Curiosity begins driving at Bradbury Landing

On August 22, the rover made its first move to confirm the health of its mobility system and left its first wheel tracks on Mars.
By | Published: August 23, 2012 | Last updated on May 18, 2023
This 360-degree panorama shows evidence of a successful first test drive for NASA’s Curiosity rover. A small 3.5-inch (9 centimeters) rock can be seen where the drive began, which engineers say was partially under one of the rear wheels. Scour marks left by the rover’s descent stage during landing can be seen to the left and right of the wheel tracks. The lower slopes of Mount Sharp are visible at the top of the picture, near the center.
NASA’s Mars rover Curiosity has begun driving from its landing site, which scientists announced yesterday they have named for the late author Ray Bradbury.

Making its first movement on the martian surface August 22, Curiosity’s drive combined forward, turn, and reverse segments. This placed the rover roughly 20 feet (6 meters) from the spot where it landed August 6 EDT.

NASA has approved the Curiosity science team’s choice to name the landing ground for the influential author, who was born 92 years ago August 22 and died this year. The location where Curiosity touched down is now called Bradbury Landing.

“This was not a difficult choice for the science team,” said Michael Meyer, NASA program scientist for Curiosity. “Many of us and millions of other readers were inspired in our lives by stories Ray Bradbury wrote to dream of the possibility of life on Mars.”

Yesterday’s drive confirmed the health of Curiosity’s mobility system and produced the rover’s first wheel tracks on Mars, documented in images taken after the drive.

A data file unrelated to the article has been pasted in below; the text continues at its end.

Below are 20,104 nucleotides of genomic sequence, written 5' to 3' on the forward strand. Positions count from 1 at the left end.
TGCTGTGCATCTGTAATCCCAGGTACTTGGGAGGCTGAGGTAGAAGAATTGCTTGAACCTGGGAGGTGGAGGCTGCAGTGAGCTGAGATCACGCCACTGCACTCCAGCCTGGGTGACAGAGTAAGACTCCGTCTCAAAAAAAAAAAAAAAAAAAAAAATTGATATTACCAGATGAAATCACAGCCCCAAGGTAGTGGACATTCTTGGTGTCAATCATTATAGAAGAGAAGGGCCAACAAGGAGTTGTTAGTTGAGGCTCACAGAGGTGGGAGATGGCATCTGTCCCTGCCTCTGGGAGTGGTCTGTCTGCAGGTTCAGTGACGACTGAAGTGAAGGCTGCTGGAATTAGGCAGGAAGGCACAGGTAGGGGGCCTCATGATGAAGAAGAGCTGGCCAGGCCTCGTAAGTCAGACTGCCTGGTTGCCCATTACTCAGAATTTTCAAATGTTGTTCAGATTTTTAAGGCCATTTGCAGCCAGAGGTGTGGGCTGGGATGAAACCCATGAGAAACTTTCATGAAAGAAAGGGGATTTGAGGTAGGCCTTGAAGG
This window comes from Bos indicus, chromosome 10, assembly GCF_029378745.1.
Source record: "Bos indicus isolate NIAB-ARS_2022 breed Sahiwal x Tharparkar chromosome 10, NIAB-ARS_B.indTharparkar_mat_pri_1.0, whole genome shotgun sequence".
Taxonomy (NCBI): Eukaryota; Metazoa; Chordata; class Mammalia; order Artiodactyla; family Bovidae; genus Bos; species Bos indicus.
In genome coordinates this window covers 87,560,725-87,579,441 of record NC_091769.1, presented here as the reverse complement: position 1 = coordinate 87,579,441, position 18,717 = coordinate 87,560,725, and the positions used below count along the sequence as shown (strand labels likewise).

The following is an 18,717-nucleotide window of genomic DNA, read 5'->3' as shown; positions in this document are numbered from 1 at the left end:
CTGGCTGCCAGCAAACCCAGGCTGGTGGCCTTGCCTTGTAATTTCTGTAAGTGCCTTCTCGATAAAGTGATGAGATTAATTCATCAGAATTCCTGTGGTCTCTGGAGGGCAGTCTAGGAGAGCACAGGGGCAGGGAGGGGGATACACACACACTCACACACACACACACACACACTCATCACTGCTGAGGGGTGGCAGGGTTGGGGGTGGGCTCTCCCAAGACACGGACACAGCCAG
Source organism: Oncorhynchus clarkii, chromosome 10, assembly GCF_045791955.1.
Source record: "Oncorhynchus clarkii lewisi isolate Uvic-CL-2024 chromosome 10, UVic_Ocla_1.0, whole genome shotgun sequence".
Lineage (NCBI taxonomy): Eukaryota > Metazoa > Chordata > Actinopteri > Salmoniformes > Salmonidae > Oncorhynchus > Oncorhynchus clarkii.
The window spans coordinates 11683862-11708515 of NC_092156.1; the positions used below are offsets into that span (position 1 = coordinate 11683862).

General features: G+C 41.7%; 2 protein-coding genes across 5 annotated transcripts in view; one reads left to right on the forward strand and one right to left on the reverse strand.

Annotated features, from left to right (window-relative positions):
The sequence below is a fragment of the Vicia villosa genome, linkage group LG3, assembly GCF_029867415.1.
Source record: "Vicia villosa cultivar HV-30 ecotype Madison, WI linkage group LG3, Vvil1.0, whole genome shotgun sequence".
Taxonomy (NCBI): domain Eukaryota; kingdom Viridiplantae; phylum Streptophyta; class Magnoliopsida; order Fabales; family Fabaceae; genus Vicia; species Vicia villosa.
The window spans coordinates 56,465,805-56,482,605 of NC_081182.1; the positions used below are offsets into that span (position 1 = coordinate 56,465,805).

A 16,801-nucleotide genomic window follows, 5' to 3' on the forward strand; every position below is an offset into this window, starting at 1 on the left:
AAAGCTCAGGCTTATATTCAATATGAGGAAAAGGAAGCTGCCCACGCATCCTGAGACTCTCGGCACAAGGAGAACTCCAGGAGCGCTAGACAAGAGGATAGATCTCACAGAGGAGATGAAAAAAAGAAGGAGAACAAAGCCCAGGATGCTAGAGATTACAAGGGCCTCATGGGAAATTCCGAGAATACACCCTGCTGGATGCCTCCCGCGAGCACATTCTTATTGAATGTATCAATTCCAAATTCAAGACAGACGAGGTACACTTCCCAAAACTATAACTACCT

“We have a fully functioning mobility system with lots of amazing exploration ahead,” said Matt Heverly, the mission’s lead rover driver from NASA’s Jet Propulsion Laboratory (JPL).

Curiosity will spend several more days of working beside Bradbury Landing, performing instrument checks and studying the surroundings, before embarking toward its first driving destination approximately 1,300 feet (400m) to the east-southeast.

This overhead view shows the track left after a successful first test drive for NASA’s Curiosity rover. For it’s first move, Curiosity went forward about 15 feet (4.5 meters), rotated 120 degrees and then reversed about 8 feet (2.5m). Curiosity is about 20 feet (6m) from its landing site, now named Bradbury Landing.
“Curiosity is a much more complex vehicle than earlier Mars rovers,” said Curiosity Project Manager Pete Theisinger of JPL. “The testing and characterization activities during the initial weeks of the mission lay important groundwork for operating our precious national resource with appropriate care. “Sixteen days in, we are making excellent progress.”

The science team has begun pointing instruments on the rover’s mast for investigating specific targets of interest near and far. The Chemistry and Camera (ChemCam) instrument used a laser and spectrometers this week to examine the composition of rocks exposed when the spacecraft’s landing engines blew away several inches of overlying material.

The instrument’s principal investigator, Roger Weins of Los Alamos National Laboratory in New Mexico, reported that measurements made on the rocks in this scoured-out feature called Goulburn suggest a basaltic composition. “These may be pieces of basalt within a sedimentary deposit,” he said.

Curiosity began a two-year prime mission on Mars when the Mars Science Laboratory spacecraft delivered the car-size rover to its landing target inside Gale Crater on August 6 EDT. The mission will use 10 science instruments on the rover to assess whether the area has ever offered environmental conditions favorable for microbial life.

In a career spanning more than 70 years, Ray Bradbury inspired generations of readers to dream, think and create. A prolific author of hundreds of short stories and nearly 50 books, as well as numerous poems, essays, operas, plays, teleplays and screenplays, Bradbury was one of the most celebrated writers of our time.

His groundbreaking works include Fahrenheit 451, The Martian Chronicles, The Illustrated Man, Dandelion Wine, and Something Wicked This Way Comes. He wrote the screenplay for John Huston’s classic film adaptation of Moby Dick and was nominated for an Academy Award. He adapted 65 of his stories for television’s The Ray Bradbury Theater, and won an Emmy for his teleplay of The Halloween Tree.